Poor potatoes. Thanks to carb-phobia fueled diet misinformation, they’ve gotten quite the bad rep. While Americans do eat more potatoes than any other vegetable, leaving less room for other nutritious produce, like green leafy and cruciferous vegetables, there’s no reason to take potatoes off the plate.
Health Benefits of Potatoes
- I’m not big on counting calories, but it’s worth noting that a medium baked potato only has 160 calories, along with 4 grams of filling fiber.
- Potatoes are a surprising source of the antioxidant vitamin C, with 25% your daily needs in one medium potato.
- White potatoes contain more potassium than sweet potatoes. Potassium is a mineral that’s important for maintaining healthy blood pressure levels.
- Potatoes contain resistant starch, a type of starch that does not break down into glucose in digestion, but instead passes to the gut undigested, where it’s fermented by bacteria to produce short-chain fatty acids (SCFA). These SCFAs decrease inflammation, reduce the risk of colon cancer, and increase nutrient absorption.
- Because potatoes are a fiber rich source of carbohydrate, they provide your body with a steady source of energy, perfect for keeping you energized until your next meal.
Did you know there are over 4,000 types of potatoes? In South America, where potatoes were first cultivated, hundreds of varieties are often found at local markets. But at most grocery stores, we’re lucky if we have a few varieties to choose from. Here are the most common types:
This classic potato is the most common type of potato. It’s starchy, dry, and floury texture makes it perfect for mashing or frying, where it gets a crisp crust and fluffy interior. Try it in: Healthy Scalloped Potatoes, Olive Oil Mashed Potatoes and Cauliflower
Miniature fingerling potatoes are typically 2-3 inches long with an oblong, finger-like appearance. They have rich, nutty flavor and firm, waxy texture, making them perfect for roasting or pan-frying. Try it in: Smashed Fingerlings with Chimichurri Sauce
These all-purpose potatoes are a good middle ground between waxy and starchy varieties. They work well in many different cooking methods – grilling, boiling, frying, baking, roasting, and pan-frying. Try it in: Cheesy Greek Yogurt Potato Casserole, Roasted Nicoise Potato Salad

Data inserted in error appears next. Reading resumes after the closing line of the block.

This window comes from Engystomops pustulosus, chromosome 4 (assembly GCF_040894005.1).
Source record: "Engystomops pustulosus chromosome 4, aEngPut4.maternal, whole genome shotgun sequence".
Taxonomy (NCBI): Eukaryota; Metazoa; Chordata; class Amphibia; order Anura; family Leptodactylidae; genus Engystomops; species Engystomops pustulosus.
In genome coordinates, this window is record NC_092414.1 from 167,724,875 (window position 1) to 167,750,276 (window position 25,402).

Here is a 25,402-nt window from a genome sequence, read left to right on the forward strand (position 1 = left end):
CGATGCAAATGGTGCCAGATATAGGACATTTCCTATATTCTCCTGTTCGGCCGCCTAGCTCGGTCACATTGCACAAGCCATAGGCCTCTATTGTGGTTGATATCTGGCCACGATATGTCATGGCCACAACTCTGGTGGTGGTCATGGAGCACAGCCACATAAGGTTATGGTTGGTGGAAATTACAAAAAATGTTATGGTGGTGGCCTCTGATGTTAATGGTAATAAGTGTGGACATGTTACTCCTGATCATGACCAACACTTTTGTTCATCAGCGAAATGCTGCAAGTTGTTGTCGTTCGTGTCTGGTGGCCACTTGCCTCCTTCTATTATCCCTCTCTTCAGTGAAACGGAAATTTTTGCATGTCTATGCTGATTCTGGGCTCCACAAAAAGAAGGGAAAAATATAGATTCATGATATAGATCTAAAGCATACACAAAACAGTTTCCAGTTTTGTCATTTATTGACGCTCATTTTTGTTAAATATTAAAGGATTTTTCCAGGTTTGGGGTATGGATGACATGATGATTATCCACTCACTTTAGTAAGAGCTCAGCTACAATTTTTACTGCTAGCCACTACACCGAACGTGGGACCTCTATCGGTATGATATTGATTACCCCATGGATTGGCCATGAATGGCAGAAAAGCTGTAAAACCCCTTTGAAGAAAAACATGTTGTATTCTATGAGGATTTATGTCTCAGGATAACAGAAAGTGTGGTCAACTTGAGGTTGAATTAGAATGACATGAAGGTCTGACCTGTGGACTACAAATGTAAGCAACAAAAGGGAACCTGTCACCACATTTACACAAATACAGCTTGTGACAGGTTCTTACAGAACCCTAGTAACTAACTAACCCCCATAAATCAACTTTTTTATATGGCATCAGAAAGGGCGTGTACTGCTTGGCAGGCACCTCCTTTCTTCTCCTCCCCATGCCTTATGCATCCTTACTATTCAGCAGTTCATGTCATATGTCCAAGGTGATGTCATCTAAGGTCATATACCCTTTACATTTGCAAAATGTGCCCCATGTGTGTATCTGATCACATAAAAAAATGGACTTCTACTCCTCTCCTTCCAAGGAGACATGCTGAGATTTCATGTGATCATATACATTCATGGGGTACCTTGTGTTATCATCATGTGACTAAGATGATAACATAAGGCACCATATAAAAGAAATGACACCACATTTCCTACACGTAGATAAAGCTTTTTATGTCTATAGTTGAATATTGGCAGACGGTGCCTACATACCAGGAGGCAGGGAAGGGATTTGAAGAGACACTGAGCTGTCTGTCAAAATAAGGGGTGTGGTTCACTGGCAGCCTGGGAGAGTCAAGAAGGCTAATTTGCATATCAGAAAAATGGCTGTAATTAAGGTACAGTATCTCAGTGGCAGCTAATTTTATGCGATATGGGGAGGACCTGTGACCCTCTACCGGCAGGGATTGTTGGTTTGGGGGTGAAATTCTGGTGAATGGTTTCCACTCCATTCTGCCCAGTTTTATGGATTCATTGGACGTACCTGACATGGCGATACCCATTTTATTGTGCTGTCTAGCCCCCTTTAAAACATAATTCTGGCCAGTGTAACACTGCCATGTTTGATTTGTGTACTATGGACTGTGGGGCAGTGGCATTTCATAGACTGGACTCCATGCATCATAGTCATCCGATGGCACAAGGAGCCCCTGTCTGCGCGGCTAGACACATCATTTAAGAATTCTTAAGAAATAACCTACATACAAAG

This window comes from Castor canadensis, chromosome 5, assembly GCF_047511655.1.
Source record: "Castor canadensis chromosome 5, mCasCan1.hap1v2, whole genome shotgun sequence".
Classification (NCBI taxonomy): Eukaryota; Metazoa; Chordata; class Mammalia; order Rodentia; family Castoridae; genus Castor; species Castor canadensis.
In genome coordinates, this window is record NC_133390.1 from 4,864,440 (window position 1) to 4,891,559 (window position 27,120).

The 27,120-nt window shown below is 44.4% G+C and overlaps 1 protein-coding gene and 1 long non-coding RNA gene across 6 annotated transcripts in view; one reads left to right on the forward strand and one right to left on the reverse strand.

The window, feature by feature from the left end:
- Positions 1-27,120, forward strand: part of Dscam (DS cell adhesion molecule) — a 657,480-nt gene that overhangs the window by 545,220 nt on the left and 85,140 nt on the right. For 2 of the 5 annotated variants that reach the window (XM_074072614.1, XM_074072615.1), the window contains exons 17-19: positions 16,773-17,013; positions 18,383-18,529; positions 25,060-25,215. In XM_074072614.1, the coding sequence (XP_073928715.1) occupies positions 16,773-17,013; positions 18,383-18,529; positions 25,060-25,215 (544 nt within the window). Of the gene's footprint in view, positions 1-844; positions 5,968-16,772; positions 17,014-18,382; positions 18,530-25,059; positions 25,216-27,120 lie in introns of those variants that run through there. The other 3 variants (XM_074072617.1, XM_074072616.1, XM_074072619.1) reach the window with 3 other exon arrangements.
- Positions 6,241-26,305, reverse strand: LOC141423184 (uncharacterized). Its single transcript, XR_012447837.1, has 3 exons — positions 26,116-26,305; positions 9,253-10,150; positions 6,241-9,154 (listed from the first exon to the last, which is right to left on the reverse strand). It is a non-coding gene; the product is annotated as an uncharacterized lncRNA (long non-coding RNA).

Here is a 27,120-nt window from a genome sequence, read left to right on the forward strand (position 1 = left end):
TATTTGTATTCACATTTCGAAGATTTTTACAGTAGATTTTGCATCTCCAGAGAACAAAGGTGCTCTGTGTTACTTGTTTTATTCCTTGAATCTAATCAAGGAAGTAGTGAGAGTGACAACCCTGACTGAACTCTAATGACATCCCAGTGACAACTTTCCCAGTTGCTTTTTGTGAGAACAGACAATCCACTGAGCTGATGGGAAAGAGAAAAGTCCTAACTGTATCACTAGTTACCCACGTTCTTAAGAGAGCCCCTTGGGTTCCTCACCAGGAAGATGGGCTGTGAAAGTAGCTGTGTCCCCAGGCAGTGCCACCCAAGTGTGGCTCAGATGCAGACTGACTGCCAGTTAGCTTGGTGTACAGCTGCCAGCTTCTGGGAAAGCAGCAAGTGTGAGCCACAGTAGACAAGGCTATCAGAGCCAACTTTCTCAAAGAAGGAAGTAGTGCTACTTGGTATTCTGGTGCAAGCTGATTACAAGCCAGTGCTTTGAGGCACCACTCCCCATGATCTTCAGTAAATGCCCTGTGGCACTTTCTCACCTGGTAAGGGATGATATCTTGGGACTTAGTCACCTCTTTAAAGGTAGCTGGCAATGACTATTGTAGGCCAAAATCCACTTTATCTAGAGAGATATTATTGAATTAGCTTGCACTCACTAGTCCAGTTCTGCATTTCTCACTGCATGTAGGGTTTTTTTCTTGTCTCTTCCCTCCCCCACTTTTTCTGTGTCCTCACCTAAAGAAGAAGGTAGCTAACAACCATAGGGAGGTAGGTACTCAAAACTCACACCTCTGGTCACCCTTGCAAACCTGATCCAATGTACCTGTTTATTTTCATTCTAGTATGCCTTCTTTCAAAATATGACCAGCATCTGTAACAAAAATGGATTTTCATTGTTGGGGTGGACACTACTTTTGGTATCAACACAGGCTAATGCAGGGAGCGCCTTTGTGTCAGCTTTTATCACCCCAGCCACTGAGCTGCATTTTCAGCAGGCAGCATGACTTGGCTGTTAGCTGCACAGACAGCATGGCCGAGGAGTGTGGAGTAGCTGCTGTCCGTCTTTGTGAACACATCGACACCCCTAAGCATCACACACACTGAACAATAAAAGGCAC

A new potato is any type of potato that’s harvested young. The skin is very thin and delicate. The flesh has a creamy texture, making new potatoes a good choice for steaming or boiling in a soup, but not good for baking. Look for bags of new potatoes sold with a variety of colors, which makes for a pretty presentation. Try it in: Irish Vegetarian Lentil Guinness Stew, Deviled Potatoes
These red skinned potatoes have a creamy, waxy white flesh and slightly bitter red skin. They are best in boiled in soups and stews or roasted, and worst for mashing or baking. Try it in: Tricolored Pepper Potato Salad, Spicy Smashed Potatoes
Rich in anthocyanins, purple potatoes are an antioxidant powerhouse. There are many types of purple potatoes, some with a waxy texture and others with a starchy, floury texture. Purple potatoes are delicious roasted, or use them in salads to show off the pretty color. Avoid using purple potatoes in soups or stews, where the purple color will bleed out. Try it in: Baked Purple Potato Chips
Roasted Potatoes with Spicy Pea Mash
Ingredients (Serves 6)
- 3 lbs assorted potatoes (we used russet, nugget, and white)
For the pea mash
- 2 cups frozen peas
- 2 cloves garlic
- 1 jalapeno pepper
- 2 tbsp fresh lemon juice
- 1 tsp apple cider vinegar
- 1 handful fresh parsley
- Olive oil to drizzle
- Salt and pepper to season
- Preheat the oven to 400F
- Cut the potatoes in wedges and the smaller ones in half. Toss the potatoes in olive oil, salt and pepper. Place the seasoned potatoes on a baking dish and bake in the oven for 30-40 minutes until they are golden and fully cooked (poke with a fork to test). Remove from the oven set aside.
- Place all of the pea mash ingredients in a blender, season with salt and pepper and blend. If it’s too thick, add a tiny splash of water, but not too much (you want it to be thick). Taste and adjust season if necessary.
- Pour the pea mash over the potatoes, toss, and taste for seasoning. Serve warm.
What’s your favorite way to enjoy potatoes? Let us know in the comments section. Be sure to also download Luvo’s 7-day meal and fitness plan for more nutrition tips and recipes.
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